New Orleans-Style Beignet Recipe

Troll around the web and you’ll find all sorts of overwrought beignet recipes, loaded down with eggs, butter, sugar, even evaporated milk. They’re all rather misguided to my way of seeing things. Though New Orleans beignets resemble doughnuts in many resects, they shouldn’t actually be doughnuts. Rather, they should be light and airy little frivolities that you can enjoy without feeling too full or guilty afterward…’cause you’ve got a big dinner coming up at Antoine’s, remember?

Slow-rising yeast doughs offer the most flavor, but do you honestly think a busy café has time or space to retard dough in the refrigerator? With all those hungry customers out there? Are you kiddin’ me? This dough is fast to mix, fast to rise and fast to fry. The buttermilk makes up for the quick rise by adding the flavor of fermentation.

4 ounces (1/2 cup) whole milk, room temperature
4 ounces (1/2 cup) buttermilk, room temperature
1 teaspoon vanilla
4 teaspoons instant yeast
1 1/2 ounces (3 tablespoons) granulated sugar
9 ounces (2 cups minus two tablespoons) all-purpose flour
1/4 teaspoon salt
Powdered sugar for garnishing
Peanut oil for frying

Combine the liquid ingredients in a measure and stir. Put the yeast, granulated sugar, flour and salt in the bowl of a mixer fitted with a paddle and stir. Add in the dry ingredients and stir until all the ingredients are moistened. Switch to the dough hook and knead 3-4 minutes until the dough is relatively smooth. It will be rather wet and sticky. Transfer it to a lightly oiled bowl and let it rise until almost doubled, 45 minutes to an hour. The dough can be deflated and refrigerated at this point for up to 3 days.

Turn the dough out onto a well-floured board and pat it down into a rough rectangle. Roll it out to a thickness of about 3/8″, then with a pizza cutter slice it into squares about 2″ side to side. Lay the beignets on a sheet pan covered with a clean dish towel or proofing cloth and let rise another 45 minutes or so until puffy. Meanwhile, pour 2-3 inches of peanut oil into a heavy pot and slowly heat it to 375. Do I have to repeat that you should have a fire extinguisher close by? You should whenever you deep fry.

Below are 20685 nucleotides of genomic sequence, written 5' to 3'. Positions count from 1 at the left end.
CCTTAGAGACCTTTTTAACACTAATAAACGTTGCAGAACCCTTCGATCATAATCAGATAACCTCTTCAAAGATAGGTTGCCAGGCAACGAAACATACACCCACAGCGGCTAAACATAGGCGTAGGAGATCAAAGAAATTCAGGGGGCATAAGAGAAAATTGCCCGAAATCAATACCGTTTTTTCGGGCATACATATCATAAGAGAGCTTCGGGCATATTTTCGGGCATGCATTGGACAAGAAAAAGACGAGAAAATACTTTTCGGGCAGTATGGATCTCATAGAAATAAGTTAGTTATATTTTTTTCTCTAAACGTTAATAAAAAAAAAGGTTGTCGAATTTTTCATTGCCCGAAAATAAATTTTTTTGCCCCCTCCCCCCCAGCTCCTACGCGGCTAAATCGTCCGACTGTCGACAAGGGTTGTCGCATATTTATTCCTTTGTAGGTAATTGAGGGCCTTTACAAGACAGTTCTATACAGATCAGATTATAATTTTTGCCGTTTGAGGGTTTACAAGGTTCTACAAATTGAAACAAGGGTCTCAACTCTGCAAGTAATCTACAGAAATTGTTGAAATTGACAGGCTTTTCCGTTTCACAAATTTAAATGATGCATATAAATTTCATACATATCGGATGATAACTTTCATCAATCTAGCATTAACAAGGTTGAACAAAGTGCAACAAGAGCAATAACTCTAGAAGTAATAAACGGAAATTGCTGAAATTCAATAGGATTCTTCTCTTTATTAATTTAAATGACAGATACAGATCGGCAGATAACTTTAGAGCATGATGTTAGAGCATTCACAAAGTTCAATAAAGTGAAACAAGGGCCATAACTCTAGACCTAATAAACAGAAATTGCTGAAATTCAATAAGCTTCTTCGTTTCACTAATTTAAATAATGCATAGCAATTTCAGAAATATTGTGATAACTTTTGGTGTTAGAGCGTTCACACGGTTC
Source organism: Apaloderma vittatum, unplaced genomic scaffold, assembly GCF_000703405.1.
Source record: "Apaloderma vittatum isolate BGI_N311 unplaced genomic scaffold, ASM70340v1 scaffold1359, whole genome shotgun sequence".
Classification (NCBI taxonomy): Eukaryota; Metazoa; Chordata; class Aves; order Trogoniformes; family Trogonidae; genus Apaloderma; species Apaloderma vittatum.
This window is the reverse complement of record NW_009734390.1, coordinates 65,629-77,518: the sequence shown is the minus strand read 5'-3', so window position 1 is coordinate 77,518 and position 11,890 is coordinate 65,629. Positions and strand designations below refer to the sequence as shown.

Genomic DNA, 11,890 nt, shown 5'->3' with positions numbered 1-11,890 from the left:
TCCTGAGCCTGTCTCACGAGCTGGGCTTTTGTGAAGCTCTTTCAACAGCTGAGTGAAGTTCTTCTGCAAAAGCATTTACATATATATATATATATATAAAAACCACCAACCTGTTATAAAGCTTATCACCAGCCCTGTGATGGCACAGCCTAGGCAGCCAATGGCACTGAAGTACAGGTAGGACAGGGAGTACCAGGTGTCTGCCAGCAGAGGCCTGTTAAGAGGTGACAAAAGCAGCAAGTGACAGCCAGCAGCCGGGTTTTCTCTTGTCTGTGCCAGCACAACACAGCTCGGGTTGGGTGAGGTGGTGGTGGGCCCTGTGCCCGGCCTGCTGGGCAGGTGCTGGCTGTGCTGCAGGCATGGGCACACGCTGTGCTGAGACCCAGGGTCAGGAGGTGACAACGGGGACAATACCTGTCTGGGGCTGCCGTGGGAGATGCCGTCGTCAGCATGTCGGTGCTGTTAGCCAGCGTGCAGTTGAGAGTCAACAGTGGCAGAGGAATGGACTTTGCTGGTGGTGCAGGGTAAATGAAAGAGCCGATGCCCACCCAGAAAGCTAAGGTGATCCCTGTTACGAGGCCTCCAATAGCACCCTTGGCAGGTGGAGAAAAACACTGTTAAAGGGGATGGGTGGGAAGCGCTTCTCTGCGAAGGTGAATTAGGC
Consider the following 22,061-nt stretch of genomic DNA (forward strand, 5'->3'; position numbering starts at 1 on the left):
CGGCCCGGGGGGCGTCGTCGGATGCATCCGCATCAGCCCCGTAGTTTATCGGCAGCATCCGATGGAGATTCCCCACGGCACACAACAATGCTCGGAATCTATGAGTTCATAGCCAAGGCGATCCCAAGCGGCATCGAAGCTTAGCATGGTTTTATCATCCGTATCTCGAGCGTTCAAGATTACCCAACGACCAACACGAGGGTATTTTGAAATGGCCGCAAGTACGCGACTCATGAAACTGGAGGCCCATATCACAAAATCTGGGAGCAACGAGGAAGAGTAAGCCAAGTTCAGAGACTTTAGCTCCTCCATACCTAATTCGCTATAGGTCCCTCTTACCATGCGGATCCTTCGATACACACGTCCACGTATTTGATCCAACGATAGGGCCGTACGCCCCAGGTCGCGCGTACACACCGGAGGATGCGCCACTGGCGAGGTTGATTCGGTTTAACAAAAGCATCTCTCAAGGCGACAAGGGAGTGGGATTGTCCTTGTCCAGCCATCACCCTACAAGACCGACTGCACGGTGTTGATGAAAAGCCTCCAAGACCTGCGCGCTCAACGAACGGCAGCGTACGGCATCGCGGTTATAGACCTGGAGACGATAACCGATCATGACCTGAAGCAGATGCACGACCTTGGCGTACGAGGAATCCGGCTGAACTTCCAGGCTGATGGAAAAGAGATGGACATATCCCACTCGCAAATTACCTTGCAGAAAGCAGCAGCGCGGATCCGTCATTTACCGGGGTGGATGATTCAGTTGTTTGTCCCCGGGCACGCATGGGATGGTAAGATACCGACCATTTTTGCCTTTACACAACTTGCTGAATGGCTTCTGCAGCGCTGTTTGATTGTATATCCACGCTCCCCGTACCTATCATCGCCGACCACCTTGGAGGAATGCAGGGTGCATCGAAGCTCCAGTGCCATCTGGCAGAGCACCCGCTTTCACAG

Fry the beignets about 45 seconds per side, closely watching your oil temperature to make sure it gets neither too hot or cool. Drain on paper towels. Serve warm with powdered sugar sprinkled all over. This recipe makes about 30 small beignets but can be doubled or tripled if you really REALY like beignets.

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6 Responses to New Orleans-Style Beignet Recipe

  1. Iana Petrusheva says:

    My daughter is very fun when we do something bakery. It took me about recipes that have affordable products and much imagination. Since I came to you with my little sun much fun. I’m fascinated by all your recipes. Thank you!

  2. Jaime says:

    Hi!

    I was just wondering what the freezing process would be like for the beignets. For how long can they be frozen before they don’t taste very good thawed and cooked/during what part of the process (before proofing/after the first rise/etc)? Thank you so much!

    • joepastry says:

      Hi Jaime!

      The best time to freeze something like this is after the initial rising and shaping. Freeze them on sheet pans and put them in bags for up to about two months. Thaw them in the refrigerator overnight, then proof and fry!

      Cheers,

      - Joe

  3. Mike Choi says:

    They say here that original beignets did actually have evaporated milk and shortening because they were the easiest products to come by:

    http://community.kingarthurflour.com/content/beignet-recipe

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